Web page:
The acts of pausing and focusing through each step distinguishes wine tasting from simple quaffing. Through this process, the full array of aromatic molecules is captured and interpreted by approximately 15 million olfactory receptors,[25] comprising a few hundred olfactory receptor classes. When tasting several wines in succession, however, key aspects of this fuller experience (length and finish, or aftertaste) must necessarily be sacrificed through expectoration.

Although taste qualities are known to be widely distributed throughout the oral cavity, the concept of an anatomical "tongue map" yet persists in the wine tasting arena, in which different tastes are believed to map to different areas of the tongue. A widely accepted example is the misperception that the tip of the tongue uniquely tells how sweet a wine is and the upper edges tell its acidity.[25]

Scoring wine

As part of the tasting process, and as a way of comparing the merits of the various wines, wines are given scores according to a relatively set system. This may be either by explicitly weighting different aspects, or by global judgment (although the same aspects would be considered). These aspects are 1) the appearance of the wine, 2) the nose or smell, 3) the palate or taste, and 4) overall.[27] Different systems weight these differently (e.g., appearance 15%, nose 35%, palate 50%). Typically, no modern wine would score less than half on any scale (which would effectively indicate an obvious fault). It is more common for wines to be scored out of 20 (including half marks) in Europe and parts of Australasia, and out of 100 in the US. However, different critics tend to have their own preferred system, and some gradings are also given out of 5 (again with half marks).[28]

Visiting wineries

Traveling to wine regions is one way of increasing skill in tasting. Many wine producers in wine regions all over the world offer tastings of their wine. Depending on the country or region, tasting at the winery may incur a small charge to allow the producer to cover costs.

It is not considered rude to spit out wine at a winery, even in the presence of the wine maker or owner. Generally, a spittoon is provided. In some regions of the world, tasters simply spit on the floor or onto gravel surrounding barrels. It is polite to inquire about where to spit before beginning tasting.

Attending wine schools

A growing number of wine schools can be found, offering wine tasting classes to the public. These programs often help a wine taster hone and develop their abilities in a controlled setting. Some also offer professional training for sommeliers and winemakers. It is even possible to learn how to assess wine methodically via e-learning.[29]


Spitting into a spittoon at a wine tasting

Because intoxication can affect the consumer's judgment, wine tasters generally spit the wine out after they have assessed its quality at formal tastings, where dozens of wines may be assessed. However, since wine is absorbed through the skin inside the mouth, tasting from twenty to twenty-five samplings can still produce an intoxicating effect, depending on the alcoholic content of the wine.[30]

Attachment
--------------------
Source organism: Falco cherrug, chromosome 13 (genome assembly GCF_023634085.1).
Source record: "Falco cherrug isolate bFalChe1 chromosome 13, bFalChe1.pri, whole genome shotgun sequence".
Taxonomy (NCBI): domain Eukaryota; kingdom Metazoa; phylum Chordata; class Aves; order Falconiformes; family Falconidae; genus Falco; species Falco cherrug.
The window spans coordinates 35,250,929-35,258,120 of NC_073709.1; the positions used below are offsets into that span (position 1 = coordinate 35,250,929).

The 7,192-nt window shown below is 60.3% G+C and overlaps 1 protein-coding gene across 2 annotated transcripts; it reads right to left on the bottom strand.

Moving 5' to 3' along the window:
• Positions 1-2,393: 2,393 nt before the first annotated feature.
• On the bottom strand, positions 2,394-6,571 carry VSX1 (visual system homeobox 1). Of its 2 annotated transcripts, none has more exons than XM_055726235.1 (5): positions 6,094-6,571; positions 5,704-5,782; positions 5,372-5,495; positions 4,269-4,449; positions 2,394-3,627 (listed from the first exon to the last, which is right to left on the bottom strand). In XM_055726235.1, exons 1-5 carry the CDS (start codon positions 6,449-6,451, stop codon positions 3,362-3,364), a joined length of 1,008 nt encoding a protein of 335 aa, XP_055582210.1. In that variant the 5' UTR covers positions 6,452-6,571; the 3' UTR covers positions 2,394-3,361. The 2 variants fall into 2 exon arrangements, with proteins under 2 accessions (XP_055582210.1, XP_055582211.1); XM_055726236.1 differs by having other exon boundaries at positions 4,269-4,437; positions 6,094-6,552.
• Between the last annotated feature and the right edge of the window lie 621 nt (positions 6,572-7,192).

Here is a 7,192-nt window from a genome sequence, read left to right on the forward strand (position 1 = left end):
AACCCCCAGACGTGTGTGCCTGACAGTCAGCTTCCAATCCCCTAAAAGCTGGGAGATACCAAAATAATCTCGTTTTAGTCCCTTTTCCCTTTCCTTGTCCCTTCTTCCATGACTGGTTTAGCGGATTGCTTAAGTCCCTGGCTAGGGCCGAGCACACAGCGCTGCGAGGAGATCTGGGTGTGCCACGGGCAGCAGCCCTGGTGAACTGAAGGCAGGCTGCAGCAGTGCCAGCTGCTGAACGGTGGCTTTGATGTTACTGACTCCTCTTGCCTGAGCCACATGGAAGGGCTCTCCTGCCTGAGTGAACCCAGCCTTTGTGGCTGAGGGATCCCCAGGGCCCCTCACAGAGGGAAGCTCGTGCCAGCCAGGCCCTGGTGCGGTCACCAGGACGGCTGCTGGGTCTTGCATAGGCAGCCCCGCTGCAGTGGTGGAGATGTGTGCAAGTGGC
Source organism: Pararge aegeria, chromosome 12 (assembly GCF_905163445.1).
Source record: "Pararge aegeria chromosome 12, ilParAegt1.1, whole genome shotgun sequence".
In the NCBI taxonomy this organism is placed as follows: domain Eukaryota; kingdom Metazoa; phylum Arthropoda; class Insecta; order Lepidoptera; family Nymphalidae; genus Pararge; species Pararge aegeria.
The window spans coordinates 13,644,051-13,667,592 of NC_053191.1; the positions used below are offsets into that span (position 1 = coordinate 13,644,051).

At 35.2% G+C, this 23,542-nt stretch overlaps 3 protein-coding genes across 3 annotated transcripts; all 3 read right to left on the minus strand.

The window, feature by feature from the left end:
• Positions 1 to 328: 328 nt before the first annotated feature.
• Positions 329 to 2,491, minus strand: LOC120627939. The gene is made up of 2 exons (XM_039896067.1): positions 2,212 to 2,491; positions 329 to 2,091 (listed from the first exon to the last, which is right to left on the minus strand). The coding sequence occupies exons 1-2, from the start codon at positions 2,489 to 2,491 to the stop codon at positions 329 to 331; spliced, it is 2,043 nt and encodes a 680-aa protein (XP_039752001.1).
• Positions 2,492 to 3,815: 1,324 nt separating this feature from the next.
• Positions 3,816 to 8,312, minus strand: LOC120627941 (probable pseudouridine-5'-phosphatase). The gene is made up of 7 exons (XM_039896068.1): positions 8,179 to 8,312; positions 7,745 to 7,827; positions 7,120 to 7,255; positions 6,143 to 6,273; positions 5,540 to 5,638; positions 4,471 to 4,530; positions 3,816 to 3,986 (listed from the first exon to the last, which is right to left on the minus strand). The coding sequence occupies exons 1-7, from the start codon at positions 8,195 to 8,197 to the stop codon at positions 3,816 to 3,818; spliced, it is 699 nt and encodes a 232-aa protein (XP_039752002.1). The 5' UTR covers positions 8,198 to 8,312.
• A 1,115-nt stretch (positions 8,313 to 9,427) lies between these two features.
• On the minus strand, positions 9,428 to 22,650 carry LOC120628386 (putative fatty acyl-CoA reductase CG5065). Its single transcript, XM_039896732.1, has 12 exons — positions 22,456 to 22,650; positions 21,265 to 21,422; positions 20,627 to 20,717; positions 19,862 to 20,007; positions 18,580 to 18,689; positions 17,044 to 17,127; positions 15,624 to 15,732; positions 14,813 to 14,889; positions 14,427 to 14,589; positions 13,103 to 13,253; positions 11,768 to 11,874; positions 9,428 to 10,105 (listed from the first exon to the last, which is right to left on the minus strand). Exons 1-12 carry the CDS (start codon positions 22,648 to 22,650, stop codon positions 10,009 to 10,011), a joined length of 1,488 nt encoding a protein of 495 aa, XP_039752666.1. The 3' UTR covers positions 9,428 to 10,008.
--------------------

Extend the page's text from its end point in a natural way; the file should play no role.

Sensory analysis

Tasting plays an important role in the sensory analysis (also referred to as organoleptic analysis) of wine. Employing a trained or consumer panel, oenologists may perform a variety of tests on the taste, aroma, mouthfeel and appeal of wines. Difference tests are important in determining whether different fermentation conditions or new vineyard treatments alter the character of a wine, something particularly important to producers who aim for consistency. Preference testing establishes consumer preference, while descriptive analysis determines the most prominent traits of the wine, some of which grace back labels. Blind tasting and other laboratory controls help mitigate bias and assure statistically significant results. Many large wine companies now boast their own sensory team, optimally consisting of a Ph.D. sensory scientist, a flavor chemist and a trained panel.

Grape varieties

Wine grape varieties are variously evaluated according to a wide range of descriptors which draw comparisons with other, non-grape flavors and aromas.[31][32] The following table provides a brief and by no means exhaustive summary of typical descriptors for the better-known varietals.

See also


  1. Peynaud, Émile (1996) The Taste of Wine: The Art and Science of Wine Appreciation, London: Macdonald Orbis, p1
  2. Hodgson, Robert T., "How Expert are "Expert" Wine Judges?", Journal of Wine Economics, Vol. 4; Issue 02 (Winter 2009), pp. 233–241.
  3. Émile Peynaud, The taste of wine , p.1 Dunod, 2013 Google books link